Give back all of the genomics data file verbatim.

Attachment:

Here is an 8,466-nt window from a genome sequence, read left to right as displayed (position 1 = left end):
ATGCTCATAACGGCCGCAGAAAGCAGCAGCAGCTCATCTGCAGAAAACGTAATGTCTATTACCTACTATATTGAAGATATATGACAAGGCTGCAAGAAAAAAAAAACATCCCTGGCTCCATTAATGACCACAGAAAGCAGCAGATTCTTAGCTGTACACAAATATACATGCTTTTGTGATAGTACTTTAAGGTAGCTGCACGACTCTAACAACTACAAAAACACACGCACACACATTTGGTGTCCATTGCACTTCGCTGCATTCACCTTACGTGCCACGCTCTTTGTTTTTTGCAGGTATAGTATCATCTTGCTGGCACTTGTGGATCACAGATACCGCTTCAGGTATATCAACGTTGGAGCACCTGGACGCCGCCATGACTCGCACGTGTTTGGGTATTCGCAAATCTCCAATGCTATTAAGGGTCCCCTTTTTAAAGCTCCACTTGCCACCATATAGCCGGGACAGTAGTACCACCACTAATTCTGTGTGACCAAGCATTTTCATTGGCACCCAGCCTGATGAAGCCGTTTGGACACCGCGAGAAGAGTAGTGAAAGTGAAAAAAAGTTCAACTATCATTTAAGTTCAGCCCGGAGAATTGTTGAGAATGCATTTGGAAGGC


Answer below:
Here is an 8,466-nt window from a genome sequence, read left to right as displayed (position 1 = left end):
ATGCTCATAACGGCCGCAGAAAGCAGCAGCAGCTCATCTGCAGAAAACGTAATGTCTATTACCTACTATATTGAAGATATATGACAAGGCTGCAAGAAAAAAAAAACATCCCTGGCTCCATTAATGACCACAGAAAGCAGCAGATTCTTAGCTGTACACAAATATACATGCTTTTGTGATAGTACTTTAAGGTAGCTGCACGACTCTAACAACTACAAAAACACACGCACACACATTTGGTGTCCATTGCACTTCGCTGCATTCACCTTACGTGCCACGCTCTTTGTTTTTTGCAGGTATAGTATCATCTTGCTGGCACTTGTGGATCACAGATACCGCTTCAGGTATATCAACGTTGGAGCACCTGGACGCCGCCATGACTCGCACGTGTTTGGGTATTCGCAAATCTCCAATGCTATTAAGGGTCCCCTTTTTAAAGCTCCACTTGCCACCATATAGCCGGGACAGTAGTACCACCACTAATTCTGTGTGACCAAGCATTTTCATTGGCACCCAGCCTGATGAAGCCGTTTGGACACCGCGAGAAGAGTAGTGAAAGTGAAAAAAAGTTCAACTATCATTTAAGTTCAGCCCGGAGAATTGTTGAGAATGCATTTGGAAGGC